The realism comes first from the sample quality, followed closely by careful cc and articulation work. Socrates is correct in that knowing which articulations provided by a sample set will work best and are the most appropriate in a given situation, is an essential skill to develop. I read from the full score and play the parts in.

As I hear it, the only thing these two recordings have in common is that they are the same piece.

One of the recordings has very wide stereo separation. This "group" is either very big, or really spread out. The instruments occupy a definite space on the "stage". Every note of every instrument sounds perfect. Volume between groups of instruments is very good, maybe too good.

The other recording sounds like a smaller group on a big stage, recorded with maybe two microphones. Instruments farther away from the mics are not as clear. The stereo spread is much smaller. There is less definition between groups of instruments.

Which are you after, Mike. 

Extremely well done mock-up Mike..very impressive! :)

And I wish you (and Ray) all the best with your competition--very generous of you both..hope all goes well and I look forward to hearing the entries and winner!

Thanks Bob

@Bob M,

Thanks Bob, let's hope a few more folk enter.

@Bob P,

Not really after anything other than showing how more realistic the samples I have are when compared to notation software playback.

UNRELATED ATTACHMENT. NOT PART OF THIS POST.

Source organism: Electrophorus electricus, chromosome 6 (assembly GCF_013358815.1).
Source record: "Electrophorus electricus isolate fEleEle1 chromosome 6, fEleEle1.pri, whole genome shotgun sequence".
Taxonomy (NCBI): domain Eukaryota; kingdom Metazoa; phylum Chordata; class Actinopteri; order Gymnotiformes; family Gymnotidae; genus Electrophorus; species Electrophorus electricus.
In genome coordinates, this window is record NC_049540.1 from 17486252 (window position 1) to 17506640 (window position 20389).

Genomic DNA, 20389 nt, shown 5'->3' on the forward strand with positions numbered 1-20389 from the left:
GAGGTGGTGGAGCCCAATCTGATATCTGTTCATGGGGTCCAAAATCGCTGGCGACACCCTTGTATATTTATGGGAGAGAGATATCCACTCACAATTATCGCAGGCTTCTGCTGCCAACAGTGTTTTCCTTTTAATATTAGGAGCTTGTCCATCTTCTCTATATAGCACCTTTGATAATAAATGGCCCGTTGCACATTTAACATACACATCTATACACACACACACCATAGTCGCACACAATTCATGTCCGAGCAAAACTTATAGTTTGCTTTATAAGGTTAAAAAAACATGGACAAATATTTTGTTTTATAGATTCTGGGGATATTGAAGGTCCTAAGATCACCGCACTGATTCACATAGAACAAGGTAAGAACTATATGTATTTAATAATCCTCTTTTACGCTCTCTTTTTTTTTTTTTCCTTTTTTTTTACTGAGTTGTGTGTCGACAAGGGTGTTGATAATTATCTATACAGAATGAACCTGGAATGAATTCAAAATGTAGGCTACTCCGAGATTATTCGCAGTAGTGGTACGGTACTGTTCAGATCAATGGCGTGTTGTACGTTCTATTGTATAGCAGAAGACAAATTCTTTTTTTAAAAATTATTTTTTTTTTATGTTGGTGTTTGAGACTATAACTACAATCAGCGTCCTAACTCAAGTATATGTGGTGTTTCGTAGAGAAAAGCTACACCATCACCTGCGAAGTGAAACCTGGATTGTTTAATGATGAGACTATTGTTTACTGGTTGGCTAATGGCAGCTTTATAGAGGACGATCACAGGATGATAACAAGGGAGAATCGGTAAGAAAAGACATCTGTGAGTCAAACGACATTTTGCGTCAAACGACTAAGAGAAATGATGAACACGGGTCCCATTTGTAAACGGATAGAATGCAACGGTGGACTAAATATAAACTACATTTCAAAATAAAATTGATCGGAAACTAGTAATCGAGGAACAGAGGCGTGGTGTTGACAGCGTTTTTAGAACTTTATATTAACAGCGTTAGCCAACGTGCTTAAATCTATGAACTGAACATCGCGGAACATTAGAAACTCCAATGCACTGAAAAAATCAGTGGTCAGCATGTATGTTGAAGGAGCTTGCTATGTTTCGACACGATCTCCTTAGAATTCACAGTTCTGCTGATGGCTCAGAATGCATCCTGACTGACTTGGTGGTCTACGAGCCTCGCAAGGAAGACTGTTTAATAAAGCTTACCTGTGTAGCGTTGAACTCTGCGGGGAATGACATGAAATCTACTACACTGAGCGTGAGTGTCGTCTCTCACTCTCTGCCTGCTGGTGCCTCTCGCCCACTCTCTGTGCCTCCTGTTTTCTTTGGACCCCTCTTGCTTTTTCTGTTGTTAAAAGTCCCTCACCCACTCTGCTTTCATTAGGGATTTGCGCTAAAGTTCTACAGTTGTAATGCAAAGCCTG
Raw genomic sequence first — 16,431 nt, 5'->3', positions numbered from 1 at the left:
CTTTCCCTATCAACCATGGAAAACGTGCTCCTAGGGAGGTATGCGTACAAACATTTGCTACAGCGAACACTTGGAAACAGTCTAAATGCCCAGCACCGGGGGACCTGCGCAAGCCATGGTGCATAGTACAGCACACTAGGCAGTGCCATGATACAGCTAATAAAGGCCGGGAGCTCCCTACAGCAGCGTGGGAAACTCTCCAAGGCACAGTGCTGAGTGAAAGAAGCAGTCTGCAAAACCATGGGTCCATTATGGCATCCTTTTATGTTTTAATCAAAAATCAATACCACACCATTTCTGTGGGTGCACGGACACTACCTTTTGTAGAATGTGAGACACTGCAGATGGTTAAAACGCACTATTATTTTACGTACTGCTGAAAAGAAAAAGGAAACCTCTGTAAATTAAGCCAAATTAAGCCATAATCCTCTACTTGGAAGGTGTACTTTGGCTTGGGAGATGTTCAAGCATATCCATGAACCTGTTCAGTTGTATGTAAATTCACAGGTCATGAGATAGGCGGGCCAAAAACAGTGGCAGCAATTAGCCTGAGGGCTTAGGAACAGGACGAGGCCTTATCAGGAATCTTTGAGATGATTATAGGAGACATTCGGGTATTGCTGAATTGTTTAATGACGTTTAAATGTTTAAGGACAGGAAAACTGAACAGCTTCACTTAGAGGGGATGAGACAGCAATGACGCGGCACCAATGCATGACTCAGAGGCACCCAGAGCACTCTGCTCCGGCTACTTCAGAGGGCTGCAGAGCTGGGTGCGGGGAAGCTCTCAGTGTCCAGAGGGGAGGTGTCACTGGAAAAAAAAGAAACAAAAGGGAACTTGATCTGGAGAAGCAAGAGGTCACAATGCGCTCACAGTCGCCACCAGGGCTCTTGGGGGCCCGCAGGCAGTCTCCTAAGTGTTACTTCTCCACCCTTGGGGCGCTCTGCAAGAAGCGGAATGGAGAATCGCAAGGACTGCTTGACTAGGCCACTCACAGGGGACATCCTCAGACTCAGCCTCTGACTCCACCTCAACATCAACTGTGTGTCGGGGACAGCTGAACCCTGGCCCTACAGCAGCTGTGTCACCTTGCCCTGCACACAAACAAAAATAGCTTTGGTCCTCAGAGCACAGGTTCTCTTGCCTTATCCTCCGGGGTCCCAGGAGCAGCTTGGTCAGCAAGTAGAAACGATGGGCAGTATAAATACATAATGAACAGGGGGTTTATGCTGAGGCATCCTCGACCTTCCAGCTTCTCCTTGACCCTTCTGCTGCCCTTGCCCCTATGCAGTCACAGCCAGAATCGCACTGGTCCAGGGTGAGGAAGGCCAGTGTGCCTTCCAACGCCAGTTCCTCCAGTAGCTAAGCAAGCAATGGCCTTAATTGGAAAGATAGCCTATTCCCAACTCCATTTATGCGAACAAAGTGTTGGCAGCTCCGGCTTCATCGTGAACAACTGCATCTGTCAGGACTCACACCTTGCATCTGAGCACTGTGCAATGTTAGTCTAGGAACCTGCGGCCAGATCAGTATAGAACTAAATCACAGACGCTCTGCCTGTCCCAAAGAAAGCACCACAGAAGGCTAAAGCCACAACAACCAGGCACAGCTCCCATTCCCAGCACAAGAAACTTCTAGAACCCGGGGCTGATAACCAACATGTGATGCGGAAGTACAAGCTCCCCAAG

All options regarding mic position, stereo field and size of string section are on the table for the winning piece, which will dictate what sound is best.

Of course, DAW playback is going to be better than notation playback. You posted two very different recordings. My question ( and not really a big deal) is, which sound are you going for? DAW playback, or real feel. It might be interesting to post something done by notation playback and then, your version. Just a short example. 

There are a vast array of playback options in notation. The problem is that most users don't know they are there or how to use them. 

Anyway, it was just a question. It will be fun to see the result.


Daw playback and real feel are not mutually exclusive and both will be the goal when recreating for the winner. You are reading too much into the differences between the live and sampled version.

I fail to see what purpose there would be in doing a few bars of the Britten in notation software, it must be self evident to folks thay what I have presented is way beyond notation software in terms of realism and that is the point of the prize- an opportunity for someone to hear a more realistic rendering of their music, I did not say it would be perfect, because it can't be.